The citizens of Sparta, grateful for the successful return of Helen by the help of an Athenian man named “Academus” purchased a grove on the outskirts of Athens and gave it to him. Much later the grove became a public garden known as The Grove Of Academus. Circa 387 B.C. Plato, the Athenian philosopher took up his residence adjacent to the garden. As the young men of Athens came to study with him it was his habit to teach them as he walked the paths in the garden. This was his practice for the next 40 years. It is no wonder then that the Athenians named Plato’s school “the Academia” Source
History would tell the rest of the story and down through the ages we have received the word Academy as an institution of concentrated learning.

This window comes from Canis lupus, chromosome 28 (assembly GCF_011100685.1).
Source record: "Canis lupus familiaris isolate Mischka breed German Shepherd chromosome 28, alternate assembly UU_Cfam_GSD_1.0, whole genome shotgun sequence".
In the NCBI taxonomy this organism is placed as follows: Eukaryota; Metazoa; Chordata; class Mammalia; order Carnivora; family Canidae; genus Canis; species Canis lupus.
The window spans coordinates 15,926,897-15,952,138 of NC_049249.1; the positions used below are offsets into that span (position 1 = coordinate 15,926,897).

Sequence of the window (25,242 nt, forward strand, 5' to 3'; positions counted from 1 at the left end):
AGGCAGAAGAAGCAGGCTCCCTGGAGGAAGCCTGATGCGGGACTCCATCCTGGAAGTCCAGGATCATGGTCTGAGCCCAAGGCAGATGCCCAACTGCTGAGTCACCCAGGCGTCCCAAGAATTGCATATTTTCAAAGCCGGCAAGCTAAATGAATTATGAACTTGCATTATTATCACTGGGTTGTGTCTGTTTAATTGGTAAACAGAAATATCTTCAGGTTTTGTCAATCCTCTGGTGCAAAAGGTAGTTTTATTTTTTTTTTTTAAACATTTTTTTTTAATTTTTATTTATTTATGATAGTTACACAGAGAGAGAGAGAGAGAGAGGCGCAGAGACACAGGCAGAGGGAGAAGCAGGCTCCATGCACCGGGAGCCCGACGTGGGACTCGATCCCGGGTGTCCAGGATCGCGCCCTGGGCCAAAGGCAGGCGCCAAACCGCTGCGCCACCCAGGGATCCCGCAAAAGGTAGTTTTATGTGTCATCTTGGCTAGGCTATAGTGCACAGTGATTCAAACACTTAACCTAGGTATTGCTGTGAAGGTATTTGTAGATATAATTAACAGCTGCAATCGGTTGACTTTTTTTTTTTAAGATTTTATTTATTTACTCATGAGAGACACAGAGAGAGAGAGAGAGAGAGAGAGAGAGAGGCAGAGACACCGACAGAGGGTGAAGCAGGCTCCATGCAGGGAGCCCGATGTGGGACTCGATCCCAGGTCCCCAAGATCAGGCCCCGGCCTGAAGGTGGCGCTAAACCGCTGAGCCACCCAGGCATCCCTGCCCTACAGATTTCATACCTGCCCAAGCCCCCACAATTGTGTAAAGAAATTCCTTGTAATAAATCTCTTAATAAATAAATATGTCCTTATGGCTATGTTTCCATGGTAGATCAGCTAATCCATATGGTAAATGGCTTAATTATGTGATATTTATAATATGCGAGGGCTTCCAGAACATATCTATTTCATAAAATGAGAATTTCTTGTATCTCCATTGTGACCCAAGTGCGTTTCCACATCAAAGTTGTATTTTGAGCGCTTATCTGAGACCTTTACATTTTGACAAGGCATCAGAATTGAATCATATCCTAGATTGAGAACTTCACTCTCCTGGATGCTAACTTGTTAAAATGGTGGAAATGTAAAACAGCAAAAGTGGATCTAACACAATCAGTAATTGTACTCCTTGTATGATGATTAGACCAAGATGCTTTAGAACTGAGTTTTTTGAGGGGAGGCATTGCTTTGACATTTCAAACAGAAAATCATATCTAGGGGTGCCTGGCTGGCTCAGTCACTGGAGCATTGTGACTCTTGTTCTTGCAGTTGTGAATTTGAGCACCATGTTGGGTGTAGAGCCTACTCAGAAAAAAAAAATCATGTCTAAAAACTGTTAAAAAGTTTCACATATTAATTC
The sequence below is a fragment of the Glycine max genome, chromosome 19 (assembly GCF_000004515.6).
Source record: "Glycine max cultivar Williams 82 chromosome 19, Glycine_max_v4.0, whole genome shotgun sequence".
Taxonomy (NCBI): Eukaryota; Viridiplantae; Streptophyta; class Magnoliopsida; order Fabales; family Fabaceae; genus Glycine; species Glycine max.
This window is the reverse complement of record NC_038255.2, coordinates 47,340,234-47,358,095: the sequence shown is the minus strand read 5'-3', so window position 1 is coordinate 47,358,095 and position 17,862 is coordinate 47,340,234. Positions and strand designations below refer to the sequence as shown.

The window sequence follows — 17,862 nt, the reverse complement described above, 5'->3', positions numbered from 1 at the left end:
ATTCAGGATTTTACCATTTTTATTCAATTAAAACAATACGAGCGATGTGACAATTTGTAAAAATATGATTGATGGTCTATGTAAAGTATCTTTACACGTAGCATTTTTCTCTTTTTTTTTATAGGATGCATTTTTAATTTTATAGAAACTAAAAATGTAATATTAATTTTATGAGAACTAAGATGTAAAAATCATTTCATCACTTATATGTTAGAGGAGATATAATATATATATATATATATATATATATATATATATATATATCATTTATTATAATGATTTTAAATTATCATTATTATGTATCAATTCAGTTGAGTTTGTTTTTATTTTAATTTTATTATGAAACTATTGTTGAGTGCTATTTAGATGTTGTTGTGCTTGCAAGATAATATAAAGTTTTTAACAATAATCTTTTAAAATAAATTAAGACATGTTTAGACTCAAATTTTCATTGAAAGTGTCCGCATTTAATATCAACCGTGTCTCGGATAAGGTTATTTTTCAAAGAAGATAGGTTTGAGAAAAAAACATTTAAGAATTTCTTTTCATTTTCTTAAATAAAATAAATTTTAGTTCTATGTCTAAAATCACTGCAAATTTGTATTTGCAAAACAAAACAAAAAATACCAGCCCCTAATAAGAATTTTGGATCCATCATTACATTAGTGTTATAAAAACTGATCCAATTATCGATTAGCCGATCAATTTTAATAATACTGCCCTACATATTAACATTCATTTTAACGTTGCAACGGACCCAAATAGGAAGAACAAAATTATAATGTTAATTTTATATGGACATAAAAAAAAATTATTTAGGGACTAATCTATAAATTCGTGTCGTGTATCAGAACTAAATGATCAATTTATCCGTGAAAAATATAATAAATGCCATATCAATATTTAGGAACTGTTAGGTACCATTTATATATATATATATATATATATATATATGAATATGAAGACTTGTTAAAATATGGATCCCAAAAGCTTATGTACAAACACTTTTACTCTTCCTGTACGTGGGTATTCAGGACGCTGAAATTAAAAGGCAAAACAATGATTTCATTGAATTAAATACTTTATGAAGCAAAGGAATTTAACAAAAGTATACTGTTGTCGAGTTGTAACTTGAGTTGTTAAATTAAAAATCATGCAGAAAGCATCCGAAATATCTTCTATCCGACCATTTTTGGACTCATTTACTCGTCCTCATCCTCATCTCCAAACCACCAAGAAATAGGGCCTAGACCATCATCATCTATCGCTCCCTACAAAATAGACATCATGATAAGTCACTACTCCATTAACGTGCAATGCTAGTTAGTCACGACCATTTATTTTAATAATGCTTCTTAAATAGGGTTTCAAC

Through a series of associations one thing became named for another. Thus we read in Acts 11:26 that the disciples of Jesus were first called “Christians” Antioch. The word is not meant to be a complement and may not have been used in a derogatory fashion either. It was already common to name groups in this manner. Hence followers of Herod were Herodians etc.
In the context of Acts 11:19-26 we see that the “the Christians in Antioch were now viewed as a separate society rather than as a section of the Jewish synagogue” (TDNT 9:537). The followers of Jesus had come to be named solely for Him whom they followed.
By what name are you known? It seems a subject worthy of self reflection to discern how people know you. Do they know you as one who follows Christ? Rather than merely a designation that we take upon ourselves may it be that the name of Christ is applied to us by those who witness our life and thus name us as followers of Jesus Christ.
1 Pet 4:16 but if anyone suffers as a Christian, he is not to be ashamed, but is to glorify God in this name.